I am writing a self-help book. In one of the chapters, I have argued that academic success is dependent on IQ and IQ is hereditary (which I have proved citing various research studies), thus one's academic as well as occupational achievement is not totally in one's hands and it is very little in control.

This is what I have written as a conclusion:

So, whatever life situation we are in, we can be very sure that our IQ and thus very little of our academic performance is in our hands. It is true that hard work could have affected the outcomes in our life, still, the maximum potential we could have achieved was not under our control. Depression, stress, or anxiety related to the self-esteem resulted out of success or failure can be relaxed if one understands the amount of control one has over it.

I feel that the conclusion has a pessimistic tone. We don't like to think that things are not in our control. That doesn't give a motivational message which is necessary for a self-help book. How can I change the point of view of looking at the research narrative so that I leave a motivational message?


Fed up with being on the hook for a three-digit bill one too many times, I recently bought a book on car maintenance hoping to learn simple repairs by myself. The mechanic on the cover looked like a trustworthy figure; his long gray beard attested to decades of experience. When the book arrived the next day I immediately removed the foil and read the preface, copied below in its entirety:

You fool. You rube. Nobody has ever become a car mechanic by studying a book; true gearheads can trace their lineage back to Henry Ford and have motor oil coursing through their veins. And if you don't, you'll never so much as replace a spark plug, ever. Live with it. In lieu of practical advice, the rest of this book is filled with pictures of the author's most recent family vacation to Fiji.

Needless to say, I did not actually buy a book like this. I'm proving a point by putting the fundamental problem in front of a funhouse mirror. Self-help books exist for the reader to become better at something, be it car repairs, processing emotional hurt, whatever. If your overarching conclusion is 'all is futile; the die was cast nine months before your birth,' you have utterly failed to fulfill that singular purpose. Quite simply put, you don't have a book.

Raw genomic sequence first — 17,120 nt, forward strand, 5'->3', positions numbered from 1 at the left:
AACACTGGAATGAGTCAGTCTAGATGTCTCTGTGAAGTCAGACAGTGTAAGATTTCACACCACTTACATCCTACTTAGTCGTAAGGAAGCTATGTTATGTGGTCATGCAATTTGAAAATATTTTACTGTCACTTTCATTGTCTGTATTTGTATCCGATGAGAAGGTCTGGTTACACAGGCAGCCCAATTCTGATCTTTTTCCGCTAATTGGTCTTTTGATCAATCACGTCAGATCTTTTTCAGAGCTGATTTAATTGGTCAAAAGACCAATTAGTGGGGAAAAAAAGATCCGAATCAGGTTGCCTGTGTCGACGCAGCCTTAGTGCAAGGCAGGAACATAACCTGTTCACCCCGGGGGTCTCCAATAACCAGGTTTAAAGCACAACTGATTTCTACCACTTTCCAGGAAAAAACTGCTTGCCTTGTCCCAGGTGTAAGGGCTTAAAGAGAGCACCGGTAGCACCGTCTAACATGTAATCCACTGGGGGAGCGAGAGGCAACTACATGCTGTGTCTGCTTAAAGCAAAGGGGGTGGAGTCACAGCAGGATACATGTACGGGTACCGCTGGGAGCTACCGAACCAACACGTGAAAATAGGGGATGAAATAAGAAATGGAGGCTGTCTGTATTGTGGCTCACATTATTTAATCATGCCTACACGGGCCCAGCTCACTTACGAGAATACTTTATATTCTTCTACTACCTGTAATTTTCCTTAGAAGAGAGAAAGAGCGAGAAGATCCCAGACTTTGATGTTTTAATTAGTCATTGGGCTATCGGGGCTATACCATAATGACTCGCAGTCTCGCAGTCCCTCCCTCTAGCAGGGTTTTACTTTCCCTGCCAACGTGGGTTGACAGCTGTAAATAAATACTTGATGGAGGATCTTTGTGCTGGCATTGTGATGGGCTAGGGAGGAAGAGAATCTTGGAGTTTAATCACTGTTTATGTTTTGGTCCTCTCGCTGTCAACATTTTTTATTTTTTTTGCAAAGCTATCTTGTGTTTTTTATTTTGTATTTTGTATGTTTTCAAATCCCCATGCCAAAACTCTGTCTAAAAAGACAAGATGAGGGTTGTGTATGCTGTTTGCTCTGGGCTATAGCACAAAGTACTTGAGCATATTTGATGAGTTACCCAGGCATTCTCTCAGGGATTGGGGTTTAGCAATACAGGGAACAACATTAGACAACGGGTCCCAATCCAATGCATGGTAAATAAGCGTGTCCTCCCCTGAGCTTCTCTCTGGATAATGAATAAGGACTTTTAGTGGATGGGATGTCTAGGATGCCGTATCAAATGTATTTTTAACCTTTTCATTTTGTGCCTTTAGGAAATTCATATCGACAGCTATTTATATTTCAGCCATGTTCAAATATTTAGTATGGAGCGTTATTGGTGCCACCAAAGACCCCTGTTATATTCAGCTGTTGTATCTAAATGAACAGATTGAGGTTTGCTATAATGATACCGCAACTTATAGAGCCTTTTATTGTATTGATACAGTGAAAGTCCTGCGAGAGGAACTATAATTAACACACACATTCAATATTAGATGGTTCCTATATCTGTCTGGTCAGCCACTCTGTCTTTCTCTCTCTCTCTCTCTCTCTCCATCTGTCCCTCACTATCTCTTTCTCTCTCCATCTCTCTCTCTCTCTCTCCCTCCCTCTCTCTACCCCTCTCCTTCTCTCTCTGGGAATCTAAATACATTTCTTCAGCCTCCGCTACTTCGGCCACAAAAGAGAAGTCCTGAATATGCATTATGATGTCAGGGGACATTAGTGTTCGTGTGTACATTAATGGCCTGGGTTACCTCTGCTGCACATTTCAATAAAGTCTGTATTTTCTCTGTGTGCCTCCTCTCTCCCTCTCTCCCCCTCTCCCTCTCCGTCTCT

Another thing about self-help books. The author is essentially a teacher to an audience of one. As such it is expected you possess a certain expertise*, and precludes a belief reading the book does nothing to make the reader better at some skill. If I genuinely believe car mechanics are born, not raised, would I ever write a book on car maintenance? Would you?

Two strategies exist to alter both tone and message of your book. One for the bread writer, the other for the brain writer.

Brain writers are students as much as they are teachers, and possess a strong academic spine. Their work might be popular and earn big royalty paychecks, but they primarily write for the love of sharing their skills, insight, and the love of teaching itself. Re-examine your research. Apply basic scientific literacy. Did you fall for common biases? Spot any confounding factors? Make flawed assumptions? Read and reread your work. Have someone else critique you. After all of this, determine if your expert opinion has changed. If it has, rewrite where necessary. If not, don't publish.

The bread writer's main concern is earning a paycheck. If you are one, simply delete the offending chapter and replace it with the mushiest pablum in your pantry.

* You'd be surprised how many bread writers exist.

  • Thank you. There's some good advice there. – The White Cloud Jul 5 '20 at 8:26

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